This week will likely present a flurry of news coverage on the ongoing foreclosure crisis, as bankers and consumer advocates head to Capitol Hill to appear before the Senate Banking Committee. The hearings follow the release of a report from the Congressional Oversight Panel warning that the apparently widespread fraud in foreclosures could undermine the ownership status not only of foreclosed homes, but of all securitized mortgages.  (Meanwhile, the financial industry has mobilized to counter any backlash.)

Seton Hall Law Professor recently authored a blog post connecting fraudulent foreclosure practices with a larger decline of the rule of law. The Senate report seems to at least partially share this viewpoint: “Clear and uncontested property rights are the foundation of the housing market. If these rights fall into question, that foundation could collapse”.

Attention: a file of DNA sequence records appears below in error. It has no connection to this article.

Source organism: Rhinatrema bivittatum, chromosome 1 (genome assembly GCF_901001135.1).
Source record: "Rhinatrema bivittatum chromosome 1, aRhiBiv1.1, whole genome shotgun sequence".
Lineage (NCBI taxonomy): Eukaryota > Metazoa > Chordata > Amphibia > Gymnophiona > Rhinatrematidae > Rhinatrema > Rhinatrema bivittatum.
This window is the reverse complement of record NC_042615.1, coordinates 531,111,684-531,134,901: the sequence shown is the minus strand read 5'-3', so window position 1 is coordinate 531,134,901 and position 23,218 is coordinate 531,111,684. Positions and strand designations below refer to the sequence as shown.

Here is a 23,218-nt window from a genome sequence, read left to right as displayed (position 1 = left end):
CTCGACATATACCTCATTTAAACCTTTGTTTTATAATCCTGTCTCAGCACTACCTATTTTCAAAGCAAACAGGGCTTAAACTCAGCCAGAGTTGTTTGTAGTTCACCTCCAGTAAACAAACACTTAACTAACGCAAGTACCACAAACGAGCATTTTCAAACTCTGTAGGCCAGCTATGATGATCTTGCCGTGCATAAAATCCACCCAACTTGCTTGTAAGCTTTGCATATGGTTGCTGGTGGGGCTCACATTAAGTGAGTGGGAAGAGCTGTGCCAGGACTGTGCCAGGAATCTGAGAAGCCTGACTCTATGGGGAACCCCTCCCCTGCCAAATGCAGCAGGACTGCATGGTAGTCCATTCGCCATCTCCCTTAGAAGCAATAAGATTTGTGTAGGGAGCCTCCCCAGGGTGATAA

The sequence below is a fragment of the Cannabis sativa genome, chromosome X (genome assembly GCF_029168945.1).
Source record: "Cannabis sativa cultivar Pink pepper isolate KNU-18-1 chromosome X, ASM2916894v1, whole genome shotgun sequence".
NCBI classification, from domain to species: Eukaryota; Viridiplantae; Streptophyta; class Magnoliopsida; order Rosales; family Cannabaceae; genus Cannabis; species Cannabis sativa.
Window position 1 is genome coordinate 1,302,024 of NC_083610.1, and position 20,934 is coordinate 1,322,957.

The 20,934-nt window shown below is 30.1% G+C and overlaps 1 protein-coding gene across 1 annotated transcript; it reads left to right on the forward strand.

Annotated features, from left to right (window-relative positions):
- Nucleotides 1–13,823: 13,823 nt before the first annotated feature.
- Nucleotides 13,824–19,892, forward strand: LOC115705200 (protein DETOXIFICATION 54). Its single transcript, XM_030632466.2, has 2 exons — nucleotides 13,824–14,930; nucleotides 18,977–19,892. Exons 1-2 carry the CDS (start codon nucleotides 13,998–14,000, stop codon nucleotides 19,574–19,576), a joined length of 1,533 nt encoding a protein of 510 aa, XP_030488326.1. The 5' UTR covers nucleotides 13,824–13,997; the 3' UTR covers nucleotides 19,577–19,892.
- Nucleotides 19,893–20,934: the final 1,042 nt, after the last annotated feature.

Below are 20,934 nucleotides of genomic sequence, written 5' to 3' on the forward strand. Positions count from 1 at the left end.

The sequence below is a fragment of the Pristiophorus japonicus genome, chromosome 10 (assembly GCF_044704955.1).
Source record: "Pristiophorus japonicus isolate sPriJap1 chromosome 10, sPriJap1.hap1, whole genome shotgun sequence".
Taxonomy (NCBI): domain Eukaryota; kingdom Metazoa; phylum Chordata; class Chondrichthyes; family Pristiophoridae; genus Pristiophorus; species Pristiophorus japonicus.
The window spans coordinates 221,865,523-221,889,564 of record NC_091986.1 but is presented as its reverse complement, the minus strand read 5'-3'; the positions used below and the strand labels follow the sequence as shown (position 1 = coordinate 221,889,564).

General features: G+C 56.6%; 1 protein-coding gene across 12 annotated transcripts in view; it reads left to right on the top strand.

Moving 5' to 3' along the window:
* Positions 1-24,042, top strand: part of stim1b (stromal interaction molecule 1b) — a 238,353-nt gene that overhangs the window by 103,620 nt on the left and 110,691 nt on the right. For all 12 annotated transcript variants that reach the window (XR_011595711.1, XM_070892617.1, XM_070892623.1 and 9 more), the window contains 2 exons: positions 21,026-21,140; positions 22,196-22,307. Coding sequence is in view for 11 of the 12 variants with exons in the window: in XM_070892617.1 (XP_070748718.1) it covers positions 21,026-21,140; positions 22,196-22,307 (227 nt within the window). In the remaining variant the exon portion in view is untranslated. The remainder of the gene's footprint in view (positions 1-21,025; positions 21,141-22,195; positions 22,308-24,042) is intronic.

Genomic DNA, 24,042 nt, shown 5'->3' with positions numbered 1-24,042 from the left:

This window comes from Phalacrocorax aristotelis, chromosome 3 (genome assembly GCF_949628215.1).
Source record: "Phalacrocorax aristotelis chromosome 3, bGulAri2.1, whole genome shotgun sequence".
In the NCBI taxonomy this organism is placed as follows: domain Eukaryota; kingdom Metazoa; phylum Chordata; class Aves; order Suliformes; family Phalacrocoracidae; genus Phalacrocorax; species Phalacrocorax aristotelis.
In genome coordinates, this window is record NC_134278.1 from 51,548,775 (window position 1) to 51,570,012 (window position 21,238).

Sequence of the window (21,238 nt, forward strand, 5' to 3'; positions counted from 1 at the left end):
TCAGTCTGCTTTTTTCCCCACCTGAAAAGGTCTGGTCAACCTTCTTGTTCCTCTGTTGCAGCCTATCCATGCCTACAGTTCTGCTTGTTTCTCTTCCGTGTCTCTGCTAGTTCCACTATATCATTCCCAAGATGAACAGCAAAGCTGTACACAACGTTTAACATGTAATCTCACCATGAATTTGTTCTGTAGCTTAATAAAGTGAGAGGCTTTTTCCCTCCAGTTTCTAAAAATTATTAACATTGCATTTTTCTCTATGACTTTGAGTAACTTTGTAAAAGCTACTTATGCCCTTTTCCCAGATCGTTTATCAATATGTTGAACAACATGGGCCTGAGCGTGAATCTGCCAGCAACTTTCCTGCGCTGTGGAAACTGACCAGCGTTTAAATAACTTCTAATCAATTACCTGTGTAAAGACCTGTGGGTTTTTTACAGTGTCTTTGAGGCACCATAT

But in the context of recent policy approaches to problems in the financial industry, as well as the questionable loyalties of key Senate Banking Committee figures like Chris Dodd and Tim Johnson, what reason do Americans have to believe in the federal government’s ability and willingness to protect the rights of homeowners and consumers against the profit motive of the financial elite?

Meanwhile, in the trenches of the foreclosure struggle, courts officials in Florida have agreed to end closed-door foreclosure proceedings in response to pressure from the ACLU and other groups.